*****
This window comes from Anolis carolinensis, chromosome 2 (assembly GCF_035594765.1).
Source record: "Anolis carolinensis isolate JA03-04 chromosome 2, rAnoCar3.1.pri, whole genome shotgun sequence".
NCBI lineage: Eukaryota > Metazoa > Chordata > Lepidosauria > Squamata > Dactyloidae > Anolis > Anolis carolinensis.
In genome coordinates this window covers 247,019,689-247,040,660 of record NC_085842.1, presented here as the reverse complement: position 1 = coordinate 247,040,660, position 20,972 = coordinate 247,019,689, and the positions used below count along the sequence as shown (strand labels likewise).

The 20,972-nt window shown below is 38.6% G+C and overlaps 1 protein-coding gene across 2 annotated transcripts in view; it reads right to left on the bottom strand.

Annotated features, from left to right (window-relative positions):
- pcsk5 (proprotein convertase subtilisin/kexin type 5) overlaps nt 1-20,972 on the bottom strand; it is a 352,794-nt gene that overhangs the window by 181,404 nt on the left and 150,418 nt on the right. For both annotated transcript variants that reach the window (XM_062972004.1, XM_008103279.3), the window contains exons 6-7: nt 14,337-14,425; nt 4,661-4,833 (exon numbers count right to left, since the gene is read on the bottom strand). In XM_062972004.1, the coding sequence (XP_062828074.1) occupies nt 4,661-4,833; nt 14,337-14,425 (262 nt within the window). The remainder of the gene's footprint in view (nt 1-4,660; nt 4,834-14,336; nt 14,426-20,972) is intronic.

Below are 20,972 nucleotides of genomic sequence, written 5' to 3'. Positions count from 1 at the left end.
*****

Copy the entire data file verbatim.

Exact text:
This window comes from Anolis carolinensis, chromosome 2 (assembly GCF_035594765.1).
Source record: "Anolis carolinensis isolate JA03-04 chromosome 2, rAnoCar3.1.pri, whole genome shotgun sequence".
NCBI lineage: Eukaryota > Metazoa > Chordata > Lepidosauria > Squamata > Dactyloidae > Anolis > Anolis carolinensis.
In genome coordinates this window covers 247,019,689-247,040,660 of record NC_085842.1, presented here as the reverse complement: position 1 = coordinate 247,040,660, position 20,972 = coordinate 247,019,689, and the positions used below count along the sequence as shown (strand labels likewise).

The 20,972-nt window shown below is 38.6% G+C and overlaps 1 protein-coding gene across 2 annotated transcripts in view; it reads right to left on the bottom strand.

Annotated features, from left to right (window-relative positions):
- pcsk5 (proprotein convertase subtilisin/kexin type 5) overlaps nt 1-20,972 on the bottom strand; it is a 352,794-nt gene that overhangs the window by 181,404 nt on the left and 150,418 nt on the right. For both annotated transcript variants that reach the window (XM_062972004.1, XM_008103279.3), the window contains exons 6-7: nt 14,337-14,425; nt 4,661-4,833 (exon numbers count right to left, since the gene is read on the bottom strand). In XM_062972004.1, the coding sequence (XP_062828074.1) occupies nt 4,661-4,833; nt 14,337-14,425 (262 nt within the window). The remainder of the gene's footprint in view (nt 1-4,660; nt 4,834-14,336; nt 14,426-20,972) is intronic.

Below are 20,972 nucleotides of genomic sequence, written 5' to 3'. Positions count from 1 at the left end.